The abuse of information broadens ignorance while giving the illusion of eliminating it. Carmelo Bene
In the past thirty years the development of new means of communication has taken a series of forward steps – and we are fully aware that these are giant steps – whose progression has not only produced ever-more effective tools for global debate, backed and indulged by a strong financial motive which seeks to bring immediacy to the exchange of information (and, naturally, capital), but has also shortened distances, crumpled the time-space view of interpersonal correspondence and thus eliminated the waiting time for information, to make way for a freedom which is “viscerally linked to elasticity, to flow, to the nebulous, the transparent.
To fluffy thinking and aesthetic models that favour confrontation and aim to vaporise the field of action within a beguiling world panorama which is, in some cases, disturbing”. In fact, the formidable marvel which the global communitas has been witnessing for some time (at least since the great interactive puppet-master moved from the military sphere to that of social order) and together comments with applause and raised goblet (as Gozzano says) acts as a counterpoint to the degeneracy of a mass controlling of individual lives, the lurking spy – the numerous cookies intent on memorising data and providing advertising statistics to various concealed persuaders spring to mind – which insinuates itself like a neoplasm in the official organ (and unofficially sought by those running the world), to monitor individual consciences and push them towards alarming single-track thinking, towards a worrying society of spectacle without content, of consensus, conformism and political apathy. In this media-driven drowsiness and numbness, the private gradually yields to the public and to an excess which leads to the annulment of privacy, to the desire for personal showcasing and cultural prostitution, to apparent freedom of choice and equally apparent freedom of action.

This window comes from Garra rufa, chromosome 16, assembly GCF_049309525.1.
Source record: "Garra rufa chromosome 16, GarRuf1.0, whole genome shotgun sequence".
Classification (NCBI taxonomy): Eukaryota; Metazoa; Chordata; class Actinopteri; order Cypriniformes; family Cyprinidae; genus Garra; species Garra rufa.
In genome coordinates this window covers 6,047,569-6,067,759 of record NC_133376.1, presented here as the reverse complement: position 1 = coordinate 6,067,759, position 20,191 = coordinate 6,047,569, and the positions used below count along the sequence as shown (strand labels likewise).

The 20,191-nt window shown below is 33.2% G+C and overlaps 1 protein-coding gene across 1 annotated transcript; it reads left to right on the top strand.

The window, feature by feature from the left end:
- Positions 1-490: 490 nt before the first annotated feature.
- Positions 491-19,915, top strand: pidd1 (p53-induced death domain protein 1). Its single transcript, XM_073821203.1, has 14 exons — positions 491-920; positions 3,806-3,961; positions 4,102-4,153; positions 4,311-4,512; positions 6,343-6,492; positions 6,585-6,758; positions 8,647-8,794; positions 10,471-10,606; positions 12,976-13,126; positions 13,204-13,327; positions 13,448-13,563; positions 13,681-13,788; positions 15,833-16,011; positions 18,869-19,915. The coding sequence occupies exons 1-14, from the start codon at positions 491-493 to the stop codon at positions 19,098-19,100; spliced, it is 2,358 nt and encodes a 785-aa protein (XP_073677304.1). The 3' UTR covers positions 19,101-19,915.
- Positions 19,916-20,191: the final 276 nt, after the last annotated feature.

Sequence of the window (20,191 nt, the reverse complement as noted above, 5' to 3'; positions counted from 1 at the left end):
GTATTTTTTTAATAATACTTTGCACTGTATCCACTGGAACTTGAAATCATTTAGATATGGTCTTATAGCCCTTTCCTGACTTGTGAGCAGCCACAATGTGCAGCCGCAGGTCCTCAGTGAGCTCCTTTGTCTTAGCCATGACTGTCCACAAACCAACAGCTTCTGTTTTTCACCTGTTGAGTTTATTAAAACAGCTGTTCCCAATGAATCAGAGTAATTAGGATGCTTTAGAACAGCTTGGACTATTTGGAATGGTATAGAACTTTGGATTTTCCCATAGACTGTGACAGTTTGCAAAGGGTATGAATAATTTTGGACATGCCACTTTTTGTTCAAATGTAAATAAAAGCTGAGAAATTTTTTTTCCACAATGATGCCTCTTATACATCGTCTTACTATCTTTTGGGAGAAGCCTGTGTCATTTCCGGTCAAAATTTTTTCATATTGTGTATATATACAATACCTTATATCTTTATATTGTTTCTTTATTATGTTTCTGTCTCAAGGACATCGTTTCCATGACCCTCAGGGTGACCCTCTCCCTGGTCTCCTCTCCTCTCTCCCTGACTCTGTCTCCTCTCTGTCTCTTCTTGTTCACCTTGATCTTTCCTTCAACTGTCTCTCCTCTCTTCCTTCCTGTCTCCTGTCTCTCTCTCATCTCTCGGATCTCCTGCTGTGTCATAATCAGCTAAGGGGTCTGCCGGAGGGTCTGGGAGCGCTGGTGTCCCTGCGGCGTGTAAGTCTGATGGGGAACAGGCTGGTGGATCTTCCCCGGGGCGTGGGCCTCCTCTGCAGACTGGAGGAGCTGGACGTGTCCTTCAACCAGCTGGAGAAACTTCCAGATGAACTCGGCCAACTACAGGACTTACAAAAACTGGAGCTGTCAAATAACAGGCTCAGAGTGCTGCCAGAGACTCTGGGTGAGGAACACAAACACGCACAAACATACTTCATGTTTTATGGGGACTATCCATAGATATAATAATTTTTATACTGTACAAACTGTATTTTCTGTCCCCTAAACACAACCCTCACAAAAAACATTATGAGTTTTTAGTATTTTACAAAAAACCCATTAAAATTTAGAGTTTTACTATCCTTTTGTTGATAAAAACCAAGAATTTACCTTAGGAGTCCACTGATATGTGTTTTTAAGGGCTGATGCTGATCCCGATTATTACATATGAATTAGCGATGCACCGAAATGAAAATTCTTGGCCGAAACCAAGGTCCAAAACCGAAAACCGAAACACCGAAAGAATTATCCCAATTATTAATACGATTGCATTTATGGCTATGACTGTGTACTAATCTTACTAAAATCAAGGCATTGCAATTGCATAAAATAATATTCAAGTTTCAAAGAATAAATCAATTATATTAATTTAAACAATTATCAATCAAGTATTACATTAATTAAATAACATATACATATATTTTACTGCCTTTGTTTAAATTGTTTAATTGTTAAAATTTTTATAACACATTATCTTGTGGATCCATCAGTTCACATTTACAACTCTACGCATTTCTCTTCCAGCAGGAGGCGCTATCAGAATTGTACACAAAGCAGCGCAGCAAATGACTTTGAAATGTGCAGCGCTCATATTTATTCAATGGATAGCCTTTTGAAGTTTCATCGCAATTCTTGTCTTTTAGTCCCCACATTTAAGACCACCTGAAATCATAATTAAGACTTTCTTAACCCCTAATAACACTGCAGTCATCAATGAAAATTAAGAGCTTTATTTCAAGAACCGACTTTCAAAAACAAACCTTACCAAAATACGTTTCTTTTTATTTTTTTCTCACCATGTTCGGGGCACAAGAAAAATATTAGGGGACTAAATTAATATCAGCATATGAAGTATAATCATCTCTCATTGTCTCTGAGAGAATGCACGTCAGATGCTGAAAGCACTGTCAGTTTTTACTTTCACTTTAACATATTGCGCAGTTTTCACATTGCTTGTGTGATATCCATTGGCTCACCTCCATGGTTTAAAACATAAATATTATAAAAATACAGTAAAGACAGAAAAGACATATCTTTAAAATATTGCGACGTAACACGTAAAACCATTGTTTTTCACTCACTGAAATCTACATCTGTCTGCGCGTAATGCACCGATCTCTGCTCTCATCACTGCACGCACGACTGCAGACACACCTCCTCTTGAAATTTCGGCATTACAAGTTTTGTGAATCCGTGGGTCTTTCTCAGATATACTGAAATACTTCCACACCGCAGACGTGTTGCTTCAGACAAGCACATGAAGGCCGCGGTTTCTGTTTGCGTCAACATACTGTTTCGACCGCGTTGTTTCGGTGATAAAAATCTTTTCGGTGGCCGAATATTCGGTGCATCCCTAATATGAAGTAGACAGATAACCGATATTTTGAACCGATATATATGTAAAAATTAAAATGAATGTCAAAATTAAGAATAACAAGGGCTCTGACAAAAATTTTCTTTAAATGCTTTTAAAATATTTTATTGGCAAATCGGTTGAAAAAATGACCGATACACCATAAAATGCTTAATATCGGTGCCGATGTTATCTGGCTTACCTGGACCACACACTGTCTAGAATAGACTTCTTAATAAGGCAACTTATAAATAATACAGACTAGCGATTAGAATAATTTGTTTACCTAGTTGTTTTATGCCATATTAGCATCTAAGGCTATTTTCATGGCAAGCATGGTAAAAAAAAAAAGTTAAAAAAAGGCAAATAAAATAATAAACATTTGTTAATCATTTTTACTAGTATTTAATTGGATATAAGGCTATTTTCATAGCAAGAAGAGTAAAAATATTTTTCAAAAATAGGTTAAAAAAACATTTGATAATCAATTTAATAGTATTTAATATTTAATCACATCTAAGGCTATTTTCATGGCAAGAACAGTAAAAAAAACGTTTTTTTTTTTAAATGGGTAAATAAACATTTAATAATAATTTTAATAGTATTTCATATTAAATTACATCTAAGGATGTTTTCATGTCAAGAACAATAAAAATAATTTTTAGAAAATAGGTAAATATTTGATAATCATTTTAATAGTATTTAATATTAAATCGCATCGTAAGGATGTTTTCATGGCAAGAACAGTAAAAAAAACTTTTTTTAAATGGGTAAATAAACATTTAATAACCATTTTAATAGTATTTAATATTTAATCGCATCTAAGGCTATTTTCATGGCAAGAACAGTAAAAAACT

The vertiginous creation of nanotechnologies and devices or televised palimpsests growing up like fungi to enhance the socio-communicative platform of the infosphere and provide greater ease and entertainment to a particularly demanding audience, is therefore followed by – and this is perhaps not even a sequel but a prequel, decided around the table by the grey servants of the dumbocracy – a fatal, information-swallowing trap which conditions and dulls the best minds, which promises everyone and their personal story (a tale told by an idiot, full of sound and fury, signifying nothing to borrow Shakespeare’s words from Macbeth) that they will be the centre of attention in imaginary museums. This is the case of the Intel app The Museum of Me, which drove the Facebook population wild (today it’s blocked), or of various TV chat shows such as Maria’s monocellular friends-grandparents-cousins-in-laws-sisters-nephews.
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From neo-television to the web, with its social networks and the illusion of using the various data leaks which many say offer “greater freedom of conscience and therefore of potential opinion and behaviour as a consequence of matters of public interest” (but are we certain that true democracy helps true democracy? Enrico Galavotti wonders), today’s world of communications – and communication has taken the place of action – has constructed a room without walls, a declamatory paradise, a seductive climate, a democratic atmosphere which conceals within itself the entire weight of a civilisation based on the principle of freedom yet which paradoxically cancels out the very foundations of freedom.
… to be continued …
 A. Tolve, Ubiquità. Arte e critica d’arte nell’epoca del policentrismo planetario, Quodlibet, Macerata 2013, p. 7.
 F: Marinuzzi, Libertà o dittatura dalla rete?, in «marinuzzi.it», linked the 2nd of April 2016, at 20:12 hours.
 E. Galavotti, La dittatura della democrazia. Come uscire dal sistema, Homolaicus (Creative Commons Attribution 2.0) / Lulu 2014 p. 157.